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Incidence and characteristics of chronic postsurgical pain at 6 months after total mastectomy under pectoserratus and interpectoral plane block combined with general anesthesia: a prospective cohort study
  1. Vincent Garcia1,
  2. Jennifer Wallet2,
  3. Nathalie Leroux-Bromberg1,
  4. Didier Delbrouck1,
  5. Karine Hannebicque3,
  6. Fanny Ben Oune2,
  7. Clémence Léguillette2,
  8. Marie-Cécile Le Deley2 and
  9. Abesse Ahmeidi1
  1. 1Department of Anesthesiology, Intensive Care, Centre Oscar Lambret, Lille, Hauts-de-France, France
  2. 2Department of Clinical Research and Innovation, Centre Oscar Lambret, Lille, Hauts-de-France, France
  3. 3Department of Breast Surgery, Centre Oscar Lambret, Lille, Hauts-de-France, France
  1. Correspondence to Dr Vincent Garcia, Department of Anesthesiology, Intensive Care, Centre Oscar Lambret, Lille, Hauts-de-France, France; v-garcia{at}o-lambret.fr

Abstract

Introduction Chronic postsurgical pain (CPSP) occurs in 20%–30% of patients who undergo total mastectomy (TM) performed under general anesthesia alone and significantly affects the quality of life. Pectoserratus and interpectoral plane block have been reportedly combined with general anesthesia to control immediate postoperative pain after TM. Our prospective cohort study aimed to evaluate the incidence of CPSP after TM when pectoserratus and interpectoral plane block were combined with general anesthesia.

Methods We recruited adult women scheduled to undergo TM for breast cancer. Patients planned for TM with flap surgery, those who underwent breast surgery in the past 5 years, or those presenting with residual chronic pain after prior breast surgery were excluded. After general anesthesia induction, an anesthesiologist performed pectoserratus and interpectoral plane block with a ropivacaine (3.75 mg/mL) and clonidine (3.75 µg/mL) in 40 mL of 0.9% sodium chloride. The primary endpoint was the occurrence of CPSP—defined as pain with a Numeric Rating Scale Score of ≥3, either at the breast surgical site and/or at axilla, without other identifiable causes—evaluated during a pain medicine consultation at 6 months post TM.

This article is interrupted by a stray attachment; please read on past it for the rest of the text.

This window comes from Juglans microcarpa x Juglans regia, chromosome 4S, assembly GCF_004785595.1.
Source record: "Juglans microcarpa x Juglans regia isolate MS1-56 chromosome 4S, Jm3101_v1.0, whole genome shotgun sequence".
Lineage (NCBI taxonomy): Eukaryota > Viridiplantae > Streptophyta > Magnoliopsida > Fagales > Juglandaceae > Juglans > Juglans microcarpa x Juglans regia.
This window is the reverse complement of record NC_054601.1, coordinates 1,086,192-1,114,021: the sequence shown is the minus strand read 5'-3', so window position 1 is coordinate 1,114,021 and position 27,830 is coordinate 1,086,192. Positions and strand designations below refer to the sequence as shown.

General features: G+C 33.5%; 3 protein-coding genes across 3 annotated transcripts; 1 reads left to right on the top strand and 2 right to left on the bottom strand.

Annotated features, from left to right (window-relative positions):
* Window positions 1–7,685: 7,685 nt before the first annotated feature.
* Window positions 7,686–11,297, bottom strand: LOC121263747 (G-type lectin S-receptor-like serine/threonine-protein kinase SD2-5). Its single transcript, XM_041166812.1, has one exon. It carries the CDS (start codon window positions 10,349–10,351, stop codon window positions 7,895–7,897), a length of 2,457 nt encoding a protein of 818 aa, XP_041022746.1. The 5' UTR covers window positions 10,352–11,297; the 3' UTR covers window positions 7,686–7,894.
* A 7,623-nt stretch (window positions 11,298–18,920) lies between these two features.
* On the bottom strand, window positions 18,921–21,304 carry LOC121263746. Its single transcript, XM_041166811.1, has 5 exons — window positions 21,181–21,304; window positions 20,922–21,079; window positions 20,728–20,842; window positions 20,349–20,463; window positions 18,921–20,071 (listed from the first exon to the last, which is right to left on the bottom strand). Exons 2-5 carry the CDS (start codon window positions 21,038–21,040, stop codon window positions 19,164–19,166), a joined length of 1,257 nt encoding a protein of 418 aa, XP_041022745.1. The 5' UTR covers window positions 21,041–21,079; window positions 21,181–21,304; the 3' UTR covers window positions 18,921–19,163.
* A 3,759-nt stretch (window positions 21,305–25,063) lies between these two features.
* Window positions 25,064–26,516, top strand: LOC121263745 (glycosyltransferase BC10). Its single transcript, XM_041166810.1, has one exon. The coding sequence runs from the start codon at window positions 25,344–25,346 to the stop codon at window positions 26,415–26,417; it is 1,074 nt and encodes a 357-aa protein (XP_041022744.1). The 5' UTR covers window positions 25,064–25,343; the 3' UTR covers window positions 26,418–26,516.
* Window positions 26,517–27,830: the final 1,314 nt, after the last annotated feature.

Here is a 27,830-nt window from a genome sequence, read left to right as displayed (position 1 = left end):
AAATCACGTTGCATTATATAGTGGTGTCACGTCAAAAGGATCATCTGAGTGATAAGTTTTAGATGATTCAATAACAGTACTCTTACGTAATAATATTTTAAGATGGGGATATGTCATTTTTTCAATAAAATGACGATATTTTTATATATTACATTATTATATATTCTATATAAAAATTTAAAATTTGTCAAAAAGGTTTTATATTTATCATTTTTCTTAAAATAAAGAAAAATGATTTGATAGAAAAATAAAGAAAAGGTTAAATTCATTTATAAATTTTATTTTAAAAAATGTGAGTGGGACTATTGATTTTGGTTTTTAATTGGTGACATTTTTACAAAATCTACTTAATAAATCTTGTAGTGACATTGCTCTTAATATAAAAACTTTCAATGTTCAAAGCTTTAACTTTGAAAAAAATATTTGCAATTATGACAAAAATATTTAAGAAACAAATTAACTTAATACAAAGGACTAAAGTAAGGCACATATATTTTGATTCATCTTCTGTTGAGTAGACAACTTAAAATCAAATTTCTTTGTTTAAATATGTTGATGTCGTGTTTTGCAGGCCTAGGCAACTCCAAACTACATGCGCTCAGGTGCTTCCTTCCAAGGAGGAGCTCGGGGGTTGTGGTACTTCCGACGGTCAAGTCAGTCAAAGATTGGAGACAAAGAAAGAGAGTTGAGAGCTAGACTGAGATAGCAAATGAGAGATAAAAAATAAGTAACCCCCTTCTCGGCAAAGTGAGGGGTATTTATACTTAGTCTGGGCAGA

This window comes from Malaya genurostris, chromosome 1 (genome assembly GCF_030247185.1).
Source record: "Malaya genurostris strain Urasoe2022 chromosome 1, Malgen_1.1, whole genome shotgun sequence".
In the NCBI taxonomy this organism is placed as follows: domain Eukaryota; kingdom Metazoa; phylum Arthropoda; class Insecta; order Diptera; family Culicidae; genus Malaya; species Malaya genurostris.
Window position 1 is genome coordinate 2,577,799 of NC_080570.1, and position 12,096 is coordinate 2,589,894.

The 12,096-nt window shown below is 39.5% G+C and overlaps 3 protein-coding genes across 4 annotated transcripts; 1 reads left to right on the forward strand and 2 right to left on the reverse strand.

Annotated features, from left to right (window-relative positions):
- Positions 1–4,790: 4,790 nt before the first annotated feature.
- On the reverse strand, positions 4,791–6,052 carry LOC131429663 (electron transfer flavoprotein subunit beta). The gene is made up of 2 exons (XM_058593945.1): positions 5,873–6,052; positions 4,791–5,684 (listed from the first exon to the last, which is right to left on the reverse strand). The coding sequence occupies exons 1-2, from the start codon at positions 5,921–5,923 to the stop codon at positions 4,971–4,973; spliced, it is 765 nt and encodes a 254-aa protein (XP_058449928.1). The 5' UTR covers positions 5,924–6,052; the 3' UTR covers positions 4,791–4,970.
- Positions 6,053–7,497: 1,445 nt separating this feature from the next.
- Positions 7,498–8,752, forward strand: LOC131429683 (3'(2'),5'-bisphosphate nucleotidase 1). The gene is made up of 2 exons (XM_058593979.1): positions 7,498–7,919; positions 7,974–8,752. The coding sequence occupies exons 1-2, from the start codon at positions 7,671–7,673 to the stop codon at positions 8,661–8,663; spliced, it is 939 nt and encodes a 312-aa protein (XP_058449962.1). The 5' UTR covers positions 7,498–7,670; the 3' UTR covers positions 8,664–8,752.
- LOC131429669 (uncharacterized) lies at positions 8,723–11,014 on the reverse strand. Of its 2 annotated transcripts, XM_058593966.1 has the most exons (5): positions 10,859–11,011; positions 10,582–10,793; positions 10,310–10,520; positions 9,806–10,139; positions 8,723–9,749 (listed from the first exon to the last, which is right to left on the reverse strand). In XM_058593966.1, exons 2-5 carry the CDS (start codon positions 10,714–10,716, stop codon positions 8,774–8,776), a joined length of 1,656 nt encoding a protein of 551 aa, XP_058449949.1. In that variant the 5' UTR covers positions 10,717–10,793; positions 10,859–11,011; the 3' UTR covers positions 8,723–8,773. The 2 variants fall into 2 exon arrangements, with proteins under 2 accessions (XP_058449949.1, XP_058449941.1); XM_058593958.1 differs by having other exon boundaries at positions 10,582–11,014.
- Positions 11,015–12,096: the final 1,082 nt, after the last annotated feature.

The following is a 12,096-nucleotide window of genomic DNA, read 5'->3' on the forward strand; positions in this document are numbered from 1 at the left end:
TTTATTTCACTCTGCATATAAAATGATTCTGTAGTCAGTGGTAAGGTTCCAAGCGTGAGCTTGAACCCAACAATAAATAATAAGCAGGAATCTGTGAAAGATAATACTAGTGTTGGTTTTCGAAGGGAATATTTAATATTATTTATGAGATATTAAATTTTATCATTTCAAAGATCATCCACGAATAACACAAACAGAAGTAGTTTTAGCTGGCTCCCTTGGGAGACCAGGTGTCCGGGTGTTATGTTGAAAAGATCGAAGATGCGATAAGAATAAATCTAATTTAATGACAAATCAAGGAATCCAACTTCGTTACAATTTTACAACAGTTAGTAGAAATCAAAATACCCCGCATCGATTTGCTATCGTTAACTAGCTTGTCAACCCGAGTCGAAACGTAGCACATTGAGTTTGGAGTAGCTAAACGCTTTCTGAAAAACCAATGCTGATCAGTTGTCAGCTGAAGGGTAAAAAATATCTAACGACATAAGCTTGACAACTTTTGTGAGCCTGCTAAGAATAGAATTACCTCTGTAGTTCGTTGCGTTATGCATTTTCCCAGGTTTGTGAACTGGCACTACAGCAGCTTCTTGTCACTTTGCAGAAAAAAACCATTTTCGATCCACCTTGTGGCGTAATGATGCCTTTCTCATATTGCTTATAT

Results Overall, 43/164 study participants had CPSP (26.2%; 95% CI: 19.7 to 33.6); of these, 23 had neuropathic type of pain (53.5%), 19 had nociceptive (44.2%), and 1 had mixed (2.3%) type of pain.

Conclusion Although postoperative analgesia has significantly improved in the last decade, there is still need for improvement to reduce CPSP after oncologic breast surgery.

Trial registration number NCT03023007.

  • REGIONAL ANESTHESIA
  • Cancer Pain
  • Pain, Postoperative

Data availability statement

Data are available upon reasonable request.

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Data availability statement

Data are available upon reasonable request.

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Footnotes

  • Contributors VG: Guarantor, writing—original draft, visualization, investigation. JW: Methodology, software, data curation. NL-B: Investigation, resources. DD: Investigation, resources, writing—review & editing. KH: Conceptualization, writing—review & editing. FBO: Methodology, software, validation, formal analysis. CL: Methodology, software, validation, software analysis. M-CLD: Methodology, software, review & editing. AA: Conceptualization, writing—review & editing, supervision, project administration.

  • Funding The authors have not declared a specific grant for this research from any funding agency in the public, commercial or not-for-profit sectors.

  • Competing interests None declared.

  • Provenance and peer review Not commissioned; externally peer reviewed.